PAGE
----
So, here are five do-it-yourself sports for all the families stuck at home missing their favorite pastimes.


Stick Ball

This helps take the place of baseball and softball for all those who just love the diamond. All you need is two teams, a stick and some type of ball — a tennis ball or even a ball of tape will do. I recommend using old cardboard boxes for bases from experience, because when someone runs to second and is pegged, an argument can break out from not knowing where the base is.

The best part of this game is that it doesn’t matter how much room you have. Work with what you have and adjust your field accordingly. Play nine innings just like a normal game and make sure to set rules. For example, the way my family played, if you hit the ball over the house you were automatically out .


Ping Pong

Do you have a dining room table? Perfect! All you need to do now is dig out that one ping pong ball every family has hiding somewhere, along with a few paddles. For your ping pong paddle you can always use something such as a plate, your phone, a hardcover book, or even a calculator. Now, because this isn’t normal ping pong where there would be a net up, feel free to mark the center of the table as the “net.”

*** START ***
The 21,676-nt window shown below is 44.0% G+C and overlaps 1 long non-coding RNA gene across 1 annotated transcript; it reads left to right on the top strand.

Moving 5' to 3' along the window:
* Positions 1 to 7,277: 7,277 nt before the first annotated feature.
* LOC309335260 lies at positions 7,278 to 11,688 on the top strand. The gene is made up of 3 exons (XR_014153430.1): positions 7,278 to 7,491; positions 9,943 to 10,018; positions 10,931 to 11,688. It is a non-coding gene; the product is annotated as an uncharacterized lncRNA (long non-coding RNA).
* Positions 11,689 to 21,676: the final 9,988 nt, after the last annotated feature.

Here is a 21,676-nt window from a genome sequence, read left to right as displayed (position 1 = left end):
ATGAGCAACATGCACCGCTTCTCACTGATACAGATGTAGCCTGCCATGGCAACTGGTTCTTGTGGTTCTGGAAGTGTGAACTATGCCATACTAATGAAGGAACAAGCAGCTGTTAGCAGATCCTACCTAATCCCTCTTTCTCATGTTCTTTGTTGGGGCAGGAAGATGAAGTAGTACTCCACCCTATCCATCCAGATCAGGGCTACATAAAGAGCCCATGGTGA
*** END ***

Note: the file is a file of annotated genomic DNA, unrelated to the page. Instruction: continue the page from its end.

If you have a circular table you can play it slightly more like spike ball. Play a 360 in play game where you can hit it anywhere as long as it hits the table. I don’t recommend playing with anything other than a ping pong ball in the house without upsetting your family.


Bauchi ball

If you have a quasi-ball or even a rock then you are set for this game. Take an object and set it as the marker. Then take 10 steps back and you and others take turns trying to get your ball or rock closest to the marker. To make it more interesting, maybe even put something on the line, such as who washes the dishes that night or who has to cook dinner tomorrow. Place high stakes and let the competitive nature take over.


Relay race

This is perfect for a workout or just to have fun with your family. You can make this as ridiculous or easy as possible. You can make it to where you run to the end of the driveway and back, to the end of the street or even from the couch to the front door.

You could simply run it or even throw little surprises in. For every round you could do something different like skip, hop on one leg or walk backwards. You can also put little tasks at the halfway point where you have to spin around five times and come back, or even combine this with Bauchi ball.



Do you have a pot? Or you can even use your arms for this one. All you need for a ball is something you can throw: a ball of tape, a rolled-up dishrag, a piece of paper, etc. Now set your pot somewhere, whether on the ground or in the air, and play. It is easiest to just play horse or around the world and just try to out shoot your opponent.


While we may be missing our favorite sports teams and our favorite players, playing these at home games is a way to get your legs moving, keep the momentum alive and come together as a family.

The views expressed in this column are those of the author and not necessarily those of The Observer.